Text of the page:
I'm afraid that I'd have to disagree.... in part.

First, let me say that MbUnit is probably better than NUnit - I use both depending on which features I require.

However, no matter how many facelifts it's had (and it has moved about a few times since I started using it a year ago), I don't think that with the last release being an RC1 in February it can yet be labelled as anything other than Abandonware.

Hopefully, this will be the relocation that spells the beginning of a new development cycle.

Just my thoughts.
September 20, 2006 20:51
hi there,


TestNG( -- java unit testing library inspired from jUnit and NUnit) has been having this feature for a while . Yes, it is very useful.

September 20, 2006 21:14
Very cool, but...

This is an integration test, not a unit test. The practical importance here is that an external resource is required for tests to pass. When running a unit test suite it is expected that no such setup is required. For example, a new developer should be able to grab code from source tree and execute unit tests with no failures.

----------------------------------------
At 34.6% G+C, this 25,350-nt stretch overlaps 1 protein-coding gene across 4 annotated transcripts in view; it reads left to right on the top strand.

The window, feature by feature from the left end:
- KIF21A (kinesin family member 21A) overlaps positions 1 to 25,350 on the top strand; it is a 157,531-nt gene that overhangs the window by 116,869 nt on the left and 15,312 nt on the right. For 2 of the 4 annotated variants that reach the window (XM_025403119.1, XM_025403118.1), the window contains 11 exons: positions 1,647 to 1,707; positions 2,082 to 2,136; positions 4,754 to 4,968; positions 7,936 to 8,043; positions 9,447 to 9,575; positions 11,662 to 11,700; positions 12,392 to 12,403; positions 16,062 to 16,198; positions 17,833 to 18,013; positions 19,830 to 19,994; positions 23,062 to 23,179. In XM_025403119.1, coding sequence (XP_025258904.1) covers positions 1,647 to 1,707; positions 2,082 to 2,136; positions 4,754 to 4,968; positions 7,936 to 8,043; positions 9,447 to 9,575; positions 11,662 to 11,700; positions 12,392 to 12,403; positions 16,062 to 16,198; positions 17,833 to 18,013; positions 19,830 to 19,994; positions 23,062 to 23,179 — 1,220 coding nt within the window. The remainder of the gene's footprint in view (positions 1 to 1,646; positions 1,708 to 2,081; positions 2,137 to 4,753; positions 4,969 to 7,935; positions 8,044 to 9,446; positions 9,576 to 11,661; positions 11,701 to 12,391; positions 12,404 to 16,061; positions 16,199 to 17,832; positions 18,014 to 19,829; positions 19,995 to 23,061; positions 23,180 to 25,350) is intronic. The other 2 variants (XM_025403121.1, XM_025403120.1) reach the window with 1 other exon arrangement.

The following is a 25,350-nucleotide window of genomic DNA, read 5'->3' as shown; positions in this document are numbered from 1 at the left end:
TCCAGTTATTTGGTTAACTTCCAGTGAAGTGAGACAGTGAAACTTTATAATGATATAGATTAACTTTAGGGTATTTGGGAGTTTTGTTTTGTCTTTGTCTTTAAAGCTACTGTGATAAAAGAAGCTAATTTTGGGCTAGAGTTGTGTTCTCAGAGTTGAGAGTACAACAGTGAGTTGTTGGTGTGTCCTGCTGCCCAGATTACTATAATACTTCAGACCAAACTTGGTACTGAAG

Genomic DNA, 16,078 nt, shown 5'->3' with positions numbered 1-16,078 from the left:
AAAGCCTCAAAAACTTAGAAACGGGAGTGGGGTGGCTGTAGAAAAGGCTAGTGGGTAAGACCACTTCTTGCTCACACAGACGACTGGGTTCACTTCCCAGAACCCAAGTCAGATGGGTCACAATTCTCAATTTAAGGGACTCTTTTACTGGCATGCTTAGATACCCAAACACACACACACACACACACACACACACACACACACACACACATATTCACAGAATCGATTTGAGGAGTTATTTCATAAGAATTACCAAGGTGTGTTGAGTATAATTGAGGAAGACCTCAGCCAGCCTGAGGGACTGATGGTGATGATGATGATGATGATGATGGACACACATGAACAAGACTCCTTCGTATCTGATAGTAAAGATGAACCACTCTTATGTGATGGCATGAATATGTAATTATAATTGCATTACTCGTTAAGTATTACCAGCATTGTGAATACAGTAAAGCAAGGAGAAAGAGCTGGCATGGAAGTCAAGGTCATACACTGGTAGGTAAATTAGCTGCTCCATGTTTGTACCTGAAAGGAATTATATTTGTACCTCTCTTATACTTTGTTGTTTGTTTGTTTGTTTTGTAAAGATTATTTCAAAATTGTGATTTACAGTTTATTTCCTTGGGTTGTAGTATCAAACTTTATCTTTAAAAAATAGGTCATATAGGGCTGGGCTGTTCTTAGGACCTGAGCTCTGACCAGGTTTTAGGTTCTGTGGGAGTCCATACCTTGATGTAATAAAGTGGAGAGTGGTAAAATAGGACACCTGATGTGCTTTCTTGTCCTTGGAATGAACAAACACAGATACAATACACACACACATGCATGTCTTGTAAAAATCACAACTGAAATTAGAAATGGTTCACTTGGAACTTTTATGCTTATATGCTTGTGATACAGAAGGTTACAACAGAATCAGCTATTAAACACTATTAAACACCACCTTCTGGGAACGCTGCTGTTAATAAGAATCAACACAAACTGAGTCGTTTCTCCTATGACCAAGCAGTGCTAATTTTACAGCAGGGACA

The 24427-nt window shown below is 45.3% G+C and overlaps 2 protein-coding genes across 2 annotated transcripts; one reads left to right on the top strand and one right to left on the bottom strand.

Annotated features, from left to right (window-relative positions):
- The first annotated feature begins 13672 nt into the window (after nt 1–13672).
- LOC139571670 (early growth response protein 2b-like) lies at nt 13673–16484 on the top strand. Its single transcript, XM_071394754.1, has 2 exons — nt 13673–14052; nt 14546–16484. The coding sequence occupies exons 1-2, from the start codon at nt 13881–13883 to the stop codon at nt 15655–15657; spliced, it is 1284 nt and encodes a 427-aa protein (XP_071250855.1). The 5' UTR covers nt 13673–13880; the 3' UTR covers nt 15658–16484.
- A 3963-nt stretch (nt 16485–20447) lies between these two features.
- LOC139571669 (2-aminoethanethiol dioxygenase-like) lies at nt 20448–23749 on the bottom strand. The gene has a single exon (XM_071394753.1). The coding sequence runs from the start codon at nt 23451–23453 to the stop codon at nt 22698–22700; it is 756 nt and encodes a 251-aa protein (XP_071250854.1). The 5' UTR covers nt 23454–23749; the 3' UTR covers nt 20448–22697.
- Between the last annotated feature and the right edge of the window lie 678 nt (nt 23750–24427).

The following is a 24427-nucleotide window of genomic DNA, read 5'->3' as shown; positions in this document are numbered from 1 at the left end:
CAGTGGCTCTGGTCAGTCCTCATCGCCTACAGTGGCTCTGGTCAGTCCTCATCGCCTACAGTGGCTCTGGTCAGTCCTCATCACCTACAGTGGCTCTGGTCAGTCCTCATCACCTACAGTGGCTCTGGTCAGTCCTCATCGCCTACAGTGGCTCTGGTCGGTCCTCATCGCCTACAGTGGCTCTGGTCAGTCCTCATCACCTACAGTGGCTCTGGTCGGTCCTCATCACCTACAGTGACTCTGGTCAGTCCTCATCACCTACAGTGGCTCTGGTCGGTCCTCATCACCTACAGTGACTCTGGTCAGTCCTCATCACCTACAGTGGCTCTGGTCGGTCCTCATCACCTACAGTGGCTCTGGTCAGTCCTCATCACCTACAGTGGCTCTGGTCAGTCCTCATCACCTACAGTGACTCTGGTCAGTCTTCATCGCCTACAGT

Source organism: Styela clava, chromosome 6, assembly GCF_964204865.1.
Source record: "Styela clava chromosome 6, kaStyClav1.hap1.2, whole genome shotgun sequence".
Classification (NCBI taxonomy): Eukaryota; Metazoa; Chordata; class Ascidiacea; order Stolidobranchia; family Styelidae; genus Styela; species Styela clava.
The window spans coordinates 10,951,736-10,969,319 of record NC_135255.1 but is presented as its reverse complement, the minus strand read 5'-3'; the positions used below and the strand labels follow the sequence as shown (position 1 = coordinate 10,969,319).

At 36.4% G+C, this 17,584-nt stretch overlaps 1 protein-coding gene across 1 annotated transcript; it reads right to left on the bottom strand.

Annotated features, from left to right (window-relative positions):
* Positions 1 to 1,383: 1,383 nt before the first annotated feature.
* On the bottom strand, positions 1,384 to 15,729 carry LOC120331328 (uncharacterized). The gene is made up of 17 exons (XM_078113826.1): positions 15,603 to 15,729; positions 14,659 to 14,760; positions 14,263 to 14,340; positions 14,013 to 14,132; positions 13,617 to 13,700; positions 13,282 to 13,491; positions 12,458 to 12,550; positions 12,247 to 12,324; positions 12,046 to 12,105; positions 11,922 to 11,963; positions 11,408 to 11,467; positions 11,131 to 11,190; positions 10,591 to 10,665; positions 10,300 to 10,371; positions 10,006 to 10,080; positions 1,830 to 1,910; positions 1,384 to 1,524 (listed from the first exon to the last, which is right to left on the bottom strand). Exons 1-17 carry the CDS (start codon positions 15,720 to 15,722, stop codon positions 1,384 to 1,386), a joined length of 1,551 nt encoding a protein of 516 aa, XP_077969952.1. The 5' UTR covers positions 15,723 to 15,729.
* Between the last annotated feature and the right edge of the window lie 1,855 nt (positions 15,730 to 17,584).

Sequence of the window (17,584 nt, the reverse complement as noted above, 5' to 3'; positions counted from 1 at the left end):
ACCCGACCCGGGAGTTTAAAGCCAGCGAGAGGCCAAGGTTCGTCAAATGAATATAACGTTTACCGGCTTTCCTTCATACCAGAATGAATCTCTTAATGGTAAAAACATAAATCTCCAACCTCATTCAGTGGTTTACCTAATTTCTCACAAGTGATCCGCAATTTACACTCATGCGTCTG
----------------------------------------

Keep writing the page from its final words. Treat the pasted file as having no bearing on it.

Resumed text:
September 20, 2006 22:02
Well, just what you see here doesnt tell you if it requires external resources. Usually when I work with this sort of setup I would use a strategy pattern or IOC to tell the user where to retrieve or save itself to. So, for testing purposes I could inject a mock repository.

September 21, 2006 1:29
I am not a contributor to the trunk of the current version or the next v3. I have however helped from time to time with infrastructure and documentation. I have written extensions as well.
There has been work on the next version of MbUnit, version 3.0, going on for a little while. It is very early in the cycle.